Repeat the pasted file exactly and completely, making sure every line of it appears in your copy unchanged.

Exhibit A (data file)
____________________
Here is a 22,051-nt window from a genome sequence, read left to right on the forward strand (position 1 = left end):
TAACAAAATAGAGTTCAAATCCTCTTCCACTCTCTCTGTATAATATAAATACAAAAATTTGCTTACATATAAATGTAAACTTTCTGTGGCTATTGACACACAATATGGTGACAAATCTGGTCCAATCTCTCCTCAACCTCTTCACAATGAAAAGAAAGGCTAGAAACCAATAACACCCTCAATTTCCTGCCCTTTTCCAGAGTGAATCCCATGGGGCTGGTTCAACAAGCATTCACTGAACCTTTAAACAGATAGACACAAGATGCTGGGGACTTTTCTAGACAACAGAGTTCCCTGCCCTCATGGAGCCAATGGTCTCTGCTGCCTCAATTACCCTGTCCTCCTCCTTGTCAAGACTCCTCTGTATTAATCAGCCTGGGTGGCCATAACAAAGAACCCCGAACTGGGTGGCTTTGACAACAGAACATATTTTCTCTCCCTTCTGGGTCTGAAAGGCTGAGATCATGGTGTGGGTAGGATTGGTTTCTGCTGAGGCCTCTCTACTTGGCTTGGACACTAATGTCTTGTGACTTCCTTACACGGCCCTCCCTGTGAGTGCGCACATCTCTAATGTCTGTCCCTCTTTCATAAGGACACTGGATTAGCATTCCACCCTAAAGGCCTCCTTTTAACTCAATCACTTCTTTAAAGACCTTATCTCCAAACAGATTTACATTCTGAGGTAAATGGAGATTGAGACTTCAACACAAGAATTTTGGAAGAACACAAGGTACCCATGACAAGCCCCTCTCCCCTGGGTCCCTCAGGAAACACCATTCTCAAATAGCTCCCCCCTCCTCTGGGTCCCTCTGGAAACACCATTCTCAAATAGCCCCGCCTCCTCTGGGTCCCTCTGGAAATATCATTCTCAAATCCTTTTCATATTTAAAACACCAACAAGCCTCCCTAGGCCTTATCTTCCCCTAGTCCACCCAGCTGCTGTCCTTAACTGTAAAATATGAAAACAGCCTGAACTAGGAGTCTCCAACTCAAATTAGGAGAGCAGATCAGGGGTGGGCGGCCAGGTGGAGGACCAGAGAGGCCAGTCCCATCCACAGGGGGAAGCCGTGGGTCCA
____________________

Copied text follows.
Here is a 22,051-nt window from a genome sequence, read left to right on the forward strand (position 1 = left end):
TAACAAAATAGAGTTCAAATCCTCTTCCACTCTCTCTGTATAATATAAATACAAAAATTTGCTTACATATAAATGTAAACTTTCTGTGGCTATTGACACACAATATGGTGACAAATCTGGTCCAATCTCTCCTCAACCTCTTCACAATGAAAAGAAAGGCTAGAAACCAATAACACCCTCAATTTCCTGCCCTTTTCCAGAGTGAATCCCATGGGGCTGGTTCAACAAGCATTCACTGAACCTTTAAACAGATAGACACAAGATGCTGGGGACTTTTCTAGACAACAGAGTTCCCTGCCCTCATGGAGCCAATGGTCTCTGCTGCCTCAATTACCCTGTCCTCCTCCTTGTCAAGACTCCTCTGTATTAATCAGCCTGGGTGGCCATAACAAAGAACCCCGAACTGGGTGGCTTTGACAACAGAACATATTTTCTCTCCCTTCTGGGTCTGAAAGGCTGAGATCATGGTGTGGGTAGGATTGGTTTCTGCTGAGGCCTCTCTACTTGGCTTGGACACTAATGTCTTGTGACTTCCTTACACGGCCCTCCCTGTGAGTGCGCACATCTCTAATGTCTGTCCCTCTTTCATAAGGACACTGGATTAGCATTCCACCCTAAAGGCCTCCTTTTAACTCAATCACTTCTTTAAAGACCTTATCTCCAAACAGATTTACATTCTGAGGTAAATGGAGATTGAGACTTCAACACAAGAATTTTGGAAGAACACAAGGTACCCATGACAAGCCCCTCTCCCCTGGGTCCCTCAGGAAACACCATTCTCAAATAGCTCCCCCCTCCTCTGGGTCCCTCTGGAAACACCATTCTCAAATAGCCCCGCCTCCTCTGGGTCCCTCTGGAAATATCATTCTCAAATCCTTTTCATATTTAAAACACCAACAAGCCTCCCTAGGCCTTATCTTCCCCTAGTCCACCCAGCTGCTGTCCTTAACTGTAAAATATGAAAACAGCCTGAACTAGGAGTCTCCAACTCAAATTAGGAGAGCAGATCAGGGGTGGGCGGCCAGGTGGAGGACCAGAGAGGCCAGTCCCATCCACAGGGGGAAGCCGTGGGTCCA